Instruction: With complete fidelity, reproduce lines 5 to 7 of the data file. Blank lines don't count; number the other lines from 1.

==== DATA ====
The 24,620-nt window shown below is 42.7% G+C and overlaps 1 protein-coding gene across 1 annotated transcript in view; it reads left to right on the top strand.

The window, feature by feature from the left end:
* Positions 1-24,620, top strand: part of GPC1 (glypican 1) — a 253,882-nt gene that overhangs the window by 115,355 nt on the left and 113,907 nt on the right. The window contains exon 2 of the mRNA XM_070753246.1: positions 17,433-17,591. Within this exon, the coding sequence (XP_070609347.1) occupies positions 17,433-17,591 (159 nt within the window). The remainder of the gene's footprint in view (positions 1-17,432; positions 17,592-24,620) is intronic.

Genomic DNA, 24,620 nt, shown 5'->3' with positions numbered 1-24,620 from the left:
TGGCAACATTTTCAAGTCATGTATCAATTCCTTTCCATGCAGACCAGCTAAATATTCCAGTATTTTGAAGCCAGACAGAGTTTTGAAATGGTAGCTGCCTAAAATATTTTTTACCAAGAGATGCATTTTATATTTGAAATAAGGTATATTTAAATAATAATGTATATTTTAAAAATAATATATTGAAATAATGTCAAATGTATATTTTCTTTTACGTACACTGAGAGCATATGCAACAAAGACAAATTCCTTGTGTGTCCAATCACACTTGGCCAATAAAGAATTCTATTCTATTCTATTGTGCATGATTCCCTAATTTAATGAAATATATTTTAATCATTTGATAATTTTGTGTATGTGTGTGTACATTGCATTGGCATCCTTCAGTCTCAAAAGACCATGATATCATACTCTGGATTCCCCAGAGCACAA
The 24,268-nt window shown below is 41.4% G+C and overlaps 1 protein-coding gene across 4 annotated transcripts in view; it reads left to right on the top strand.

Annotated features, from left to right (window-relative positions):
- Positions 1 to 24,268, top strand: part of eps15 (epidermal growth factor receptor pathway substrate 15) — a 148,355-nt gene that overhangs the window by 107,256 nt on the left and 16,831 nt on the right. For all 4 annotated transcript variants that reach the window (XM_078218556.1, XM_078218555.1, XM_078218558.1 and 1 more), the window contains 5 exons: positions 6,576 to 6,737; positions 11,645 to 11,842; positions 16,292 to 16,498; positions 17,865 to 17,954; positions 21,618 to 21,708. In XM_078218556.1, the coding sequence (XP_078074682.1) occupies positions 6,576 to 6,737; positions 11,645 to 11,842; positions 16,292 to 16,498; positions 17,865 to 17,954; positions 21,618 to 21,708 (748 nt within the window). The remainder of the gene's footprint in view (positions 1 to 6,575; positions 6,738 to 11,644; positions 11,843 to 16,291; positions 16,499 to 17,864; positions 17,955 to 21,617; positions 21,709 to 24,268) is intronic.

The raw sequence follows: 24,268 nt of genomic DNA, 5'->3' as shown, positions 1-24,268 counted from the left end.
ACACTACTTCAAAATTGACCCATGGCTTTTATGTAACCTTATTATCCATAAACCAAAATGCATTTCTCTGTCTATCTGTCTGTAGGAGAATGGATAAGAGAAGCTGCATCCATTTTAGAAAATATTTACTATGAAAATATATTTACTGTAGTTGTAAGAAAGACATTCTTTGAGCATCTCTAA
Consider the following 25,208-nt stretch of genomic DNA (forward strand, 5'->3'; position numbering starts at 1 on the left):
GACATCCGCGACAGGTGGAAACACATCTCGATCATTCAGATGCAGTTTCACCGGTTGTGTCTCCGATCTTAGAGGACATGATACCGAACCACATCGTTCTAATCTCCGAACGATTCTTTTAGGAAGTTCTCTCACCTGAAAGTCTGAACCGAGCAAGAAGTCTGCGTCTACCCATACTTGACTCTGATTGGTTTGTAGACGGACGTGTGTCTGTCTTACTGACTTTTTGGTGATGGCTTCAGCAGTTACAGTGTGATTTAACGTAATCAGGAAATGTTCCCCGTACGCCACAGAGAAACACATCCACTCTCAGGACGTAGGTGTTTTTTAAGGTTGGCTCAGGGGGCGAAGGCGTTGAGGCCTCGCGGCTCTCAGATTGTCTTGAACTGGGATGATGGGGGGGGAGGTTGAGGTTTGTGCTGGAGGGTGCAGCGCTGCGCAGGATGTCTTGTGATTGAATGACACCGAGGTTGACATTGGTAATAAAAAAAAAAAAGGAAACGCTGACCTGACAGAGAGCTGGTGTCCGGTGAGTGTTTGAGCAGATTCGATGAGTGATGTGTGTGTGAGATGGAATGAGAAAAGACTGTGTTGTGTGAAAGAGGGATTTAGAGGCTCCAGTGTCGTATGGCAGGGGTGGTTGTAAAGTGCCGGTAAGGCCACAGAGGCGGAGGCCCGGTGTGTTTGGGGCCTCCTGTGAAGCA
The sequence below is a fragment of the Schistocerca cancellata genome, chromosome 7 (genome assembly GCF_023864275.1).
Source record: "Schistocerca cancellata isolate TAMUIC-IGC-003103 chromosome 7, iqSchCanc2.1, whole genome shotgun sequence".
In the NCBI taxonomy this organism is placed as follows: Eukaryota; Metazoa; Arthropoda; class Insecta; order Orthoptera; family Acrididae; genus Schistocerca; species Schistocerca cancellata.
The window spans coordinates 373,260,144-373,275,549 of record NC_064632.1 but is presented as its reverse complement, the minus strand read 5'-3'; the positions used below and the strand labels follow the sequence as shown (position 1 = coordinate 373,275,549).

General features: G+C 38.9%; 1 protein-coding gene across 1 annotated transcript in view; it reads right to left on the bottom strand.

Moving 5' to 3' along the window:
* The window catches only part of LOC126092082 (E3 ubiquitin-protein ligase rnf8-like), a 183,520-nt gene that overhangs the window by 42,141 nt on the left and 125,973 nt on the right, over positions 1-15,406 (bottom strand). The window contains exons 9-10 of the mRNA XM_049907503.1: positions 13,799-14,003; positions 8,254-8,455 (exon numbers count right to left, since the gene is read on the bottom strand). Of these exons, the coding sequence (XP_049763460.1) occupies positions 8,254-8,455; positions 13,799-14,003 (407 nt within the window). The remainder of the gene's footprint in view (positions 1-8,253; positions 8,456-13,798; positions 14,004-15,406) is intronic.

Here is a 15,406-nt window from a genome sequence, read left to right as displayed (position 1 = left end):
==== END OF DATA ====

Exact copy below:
TGGCAACATTTTCAAGTCATGTATCAATTCCTTTCCATGCAGACCAGCTAAATATTCCAGTATTTTGAAGCCAGACAGAGTTTTGAAATGGTAGCTGCCTAAAATATTTTTTACCAAGAGATGCATTTTATATTTGAAATAAGGTATATTTAAATAATAATGTATATTTTAAAAATAATATATTGAAATAATGTCAAATGTATATTTTCTTTTACGTACACTGAGAGCATATGCAACAAAGACAAATTCCTTGTGTGTCCAATCACACTTGGCCAATAAAGAATTCTATTCTATTCTATTGTGCATGATTCCCTAATTTAATGAAATATATTTTAATCATTTGATAATTTTGTGTATGTGTGTGTACATTGCATTGGCATCCTTCAGTCTCAAAAGACCATGATATCATACTCTGGATTCCCCAGAGCACAA
The 24,268-nt window shown below is 41.4% G+C and overlaps 1 protein-coding gene across 4 annotated transcripts in view; it reads left to right on the top strand.

Annotated features, from left to right (window-relative positions):